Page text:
Archive for Grace

The Fountain Head of Grace

God has given us the great privilege to have been born and raised in arguably the greatest nation on this earth – the United States of America. It is my view that my homeland is greater than Greece, the mighty Roman Empire, and even Babylon, in their prime. As incredible as this may sound, one of the strangest incidents in Scripture holds the key for the founding of this country.  I speak of Ham’s involvement with Noah, his drunken father recorded in Genesis 9.  Noah gave a prophecy which I believe holds the key to all of human history – but in particular to the history of the United States of America. This history is fleshed out in the identity and dispersion of the seventy nations which are the product of Noah’s three sons, Ham, Shem, and Japheth (Gen. 10-11). Understanding who these nations were and where many of them ended up is crucial in the formation of world history.


Bible students have spent much time focused on the meaning and purpose of the words “cursed be Canaan” – and rightly so. But this attention has lessened the impact of two other parts of the prophecy. “Blessed be the Lord, the God of Shem.May God enlarge Japheth and may he dwell in the tents of Shem” (Gen. 9:26-27).  Here is the basis for the genealogical line of the Lord Jesus Christ and the people who will be used of God to bring Him into the world and to help Him achieve His purpose. Zero in on the words, “Blessed be YHWH, the Elohim (the living creator God) of Shem.” In order to understand this more clearly, we must go back to the fountainhead spring – the original source for God’s water of life.


Remember that this water of life stream began with Abel, who brought to God the right sacrifice of blood. Both brothers, Cain and Abel realized that God had covered their parents with animal skins (Gen. 3:21). This had to stick in their memories. These skins covered the couple’s fig leaf clothing and clearly marked God’s way back to the garden. The boys obviously knew that these coverings had been taken from animals who had been killed. When it was time for the boys to sacrifice to God, Abel seized on that event and brought a blood offering. Cain brought an offering of the work of his own hands. The Lord respected Abel and his offering, but He did not respect Cain, and his. Cain became very angry (Gen. 4:3-5)! But why? They both had the same info. The answer is clear!  Cain rebelled. Cain knew what God required, yet he rebelled. He had probably reasoned in his heart, “I will bring my own sacrifice.” Do the words “I will be like God” ring a bell? God gave Cain a window of time to make things right. God told Cain that sin was at the door ready to consume him, but he must conquer it (Gen. 3:7). Conquering it meant bringing the right offering. But Cain would not! Cain’s rejection caused him to be furious with God, and his seething anger and crushed pride drove him to kill his bother Abel.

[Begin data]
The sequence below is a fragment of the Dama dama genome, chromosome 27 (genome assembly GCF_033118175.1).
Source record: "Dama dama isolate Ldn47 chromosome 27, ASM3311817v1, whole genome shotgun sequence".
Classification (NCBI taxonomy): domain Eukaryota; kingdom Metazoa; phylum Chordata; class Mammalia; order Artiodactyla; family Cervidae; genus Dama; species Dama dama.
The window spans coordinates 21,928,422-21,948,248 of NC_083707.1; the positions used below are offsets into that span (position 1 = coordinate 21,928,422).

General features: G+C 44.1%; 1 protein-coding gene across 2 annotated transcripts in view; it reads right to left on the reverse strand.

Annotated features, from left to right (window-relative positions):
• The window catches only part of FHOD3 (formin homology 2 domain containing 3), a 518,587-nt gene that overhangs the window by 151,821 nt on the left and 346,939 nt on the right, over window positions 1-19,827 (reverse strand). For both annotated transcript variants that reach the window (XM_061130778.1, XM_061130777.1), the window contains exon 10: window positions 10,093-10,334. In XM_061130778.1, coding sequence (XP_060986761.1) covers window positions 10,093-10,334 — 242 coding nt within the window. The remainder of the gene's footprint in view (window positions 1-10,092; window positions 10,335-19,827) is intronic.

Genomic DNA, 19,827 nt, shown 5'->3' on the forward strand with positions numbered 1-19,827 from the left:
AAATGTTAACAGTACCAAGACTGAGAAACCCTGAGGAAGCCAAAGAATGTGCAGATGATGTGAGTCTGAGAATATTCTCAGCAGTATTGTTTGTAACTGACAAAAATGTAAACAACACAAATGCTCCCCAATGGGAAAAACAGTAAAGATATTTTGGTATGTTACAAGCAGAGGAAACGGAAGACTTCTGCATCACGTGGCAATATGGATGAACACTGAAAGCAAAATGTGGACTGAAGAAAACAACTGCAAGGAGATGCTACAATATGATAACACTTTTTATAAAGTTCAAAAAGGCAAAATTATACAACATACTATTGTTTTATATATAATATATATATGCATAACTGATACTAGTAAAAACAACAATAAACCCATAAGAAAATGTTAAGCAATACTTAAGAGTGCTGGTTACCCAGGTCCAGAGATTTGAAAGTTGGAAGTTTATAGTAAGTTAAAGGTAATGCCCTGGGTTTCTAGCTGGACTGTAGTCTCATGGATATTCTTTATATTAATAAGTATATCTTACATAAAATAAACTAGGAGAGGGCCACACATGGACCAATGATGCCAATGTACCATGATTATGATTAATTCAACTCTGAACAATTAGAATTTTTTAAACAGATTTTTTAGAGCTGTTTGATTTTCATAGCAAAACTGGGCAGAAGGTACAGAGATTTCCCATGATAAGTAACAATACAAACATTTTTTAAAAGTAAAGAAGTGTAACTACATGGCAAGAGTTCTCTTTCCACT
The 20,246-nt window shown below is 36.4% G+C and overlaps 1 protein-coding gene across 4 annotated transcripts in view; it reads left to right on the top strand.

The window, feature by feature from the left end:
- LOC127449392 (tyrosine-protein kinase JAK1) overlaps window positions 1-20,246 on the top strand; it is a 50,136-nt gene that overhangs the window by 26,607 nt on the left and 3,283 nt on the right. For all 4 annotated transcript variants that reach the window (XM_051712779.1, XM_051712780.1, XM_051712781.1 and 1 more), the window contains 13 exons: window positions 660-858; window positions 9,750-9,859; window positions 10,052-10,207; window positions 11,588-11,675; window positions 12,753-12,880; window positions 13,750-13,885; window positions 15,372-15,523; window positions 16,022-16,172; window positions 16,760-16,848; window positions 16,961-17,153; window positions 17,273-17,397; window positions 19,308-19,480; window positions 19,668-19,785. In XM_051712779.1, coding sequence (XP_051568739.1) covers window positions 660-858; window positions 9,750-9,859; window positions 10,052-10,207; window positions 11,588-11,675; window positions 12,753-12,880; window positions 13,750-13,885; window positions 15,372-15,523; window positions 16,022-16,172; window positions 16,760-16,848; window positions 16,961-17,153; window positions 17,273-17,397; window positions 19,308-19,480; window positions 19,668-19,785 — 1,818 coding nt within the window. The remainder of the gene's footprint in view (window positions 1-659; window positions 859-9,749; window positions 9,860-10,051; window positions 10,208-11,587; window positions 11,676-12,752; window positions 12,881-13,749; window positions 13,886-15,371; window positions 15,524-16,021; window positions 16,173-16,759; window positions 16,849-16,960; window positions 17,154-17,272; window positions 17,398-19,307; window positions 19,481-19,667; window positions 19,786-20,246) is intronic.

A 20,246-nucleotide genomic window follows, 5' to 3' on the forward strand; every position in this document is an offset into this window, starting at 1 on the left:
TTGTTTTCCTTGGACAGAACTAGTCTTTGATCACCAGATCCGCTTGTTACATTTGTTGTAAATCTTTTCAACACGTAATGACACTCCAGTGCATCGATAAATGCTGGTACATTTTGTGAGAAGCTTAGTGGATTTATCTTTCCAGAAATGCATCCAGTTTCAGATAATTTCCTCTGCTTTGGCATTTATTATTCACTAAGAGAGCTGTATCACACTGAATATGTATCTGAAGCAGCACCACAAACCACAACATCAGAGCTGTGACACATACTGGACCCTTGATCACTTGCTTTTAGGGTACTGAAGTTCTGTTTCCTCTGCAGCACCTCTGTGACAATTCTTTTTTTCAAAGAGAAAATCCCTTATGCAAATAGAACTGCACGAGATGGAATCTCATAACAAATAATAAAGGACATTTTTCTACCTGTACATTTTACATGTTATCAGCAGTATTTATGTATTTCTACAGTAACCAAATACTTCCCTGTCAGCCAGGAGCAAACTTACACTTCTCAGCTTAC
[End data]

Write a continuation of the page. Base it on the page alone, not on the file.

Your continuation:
There was much more to the scene than meets the eye. John said that “Cain was of the wicked one” (1 Jn. 3:12). Satan was the force behind Cain’s rebellious offering. Jesus called Abel a prophet. Prophets speak for God though it is never recorded that Abel said anything.  Abel spoke through his offering. He made the right sacrifice (Matt. 23:35; Heb. 11:4).  Amazing! God was not shocked. He simply moved around Cain and plugged His stream of living water into Seth (God’s appointed one), Adam’s third son (Gen. 4:25).  The living water then flowed from Seth’s generation to Enosh (weak, no power in self). It was through Seth’s people and the people of Enosh that people began to call upon the Lord before the flood (Gen. 4:26; 1 Cor. 1:26-31).  The water kept flowing to the generation of Mahalalel (praise of God) and then through Cainan (deplorable) to the generation of Jared (decent). Jared’s name reminds us that God will always have a people throughout all of human history.


No matter how dark life gets, God always reserves for Himself a people (1 Kings 19:18). God’s line moved through Enoch (to put trust in God) who walked with God and was not, because God took him (Gen. 5:23-24).  Jude wrote that Enoch preached against the sin that was moving quickly to take over the world (Jude 14-15).  God may have removed Enoch from the earth in order to spare his life. This is a beautiful picture of the Rapture that will keep believers from the wrath to come (1 Thess. 1:10; Rev. 3:10).  Methuselah means “when he’s dead, it [the flood] will come.” God passed the living water to Noah (Gen. 4:25-5:21). Noah’s ark landed on Mount Ararat and Shem, Ham, and Japheth and their families stepped off on dry land (Gen. 8:18).  The first thing that Noah did was to build an altar and offer a sacrifice to God. Noah knew without question Who had miraculously spared him and his family. And he paused to give glory to Him. This is always a good idea! More to come. Blessings!


Amazing Grace!

What happened to the curse of the law?  “And you, being dead in your sins and the uncircumcision of your flesh, he has made alive together with Him, having forgiven you all trespasses, having blotted out the handwriting of requirements that was against us, and contrary to us, and took it out of the way, nailing it to His cross” (Col. 2:13-14). The curse imposed by God’s Holy Law was erased at Calvary!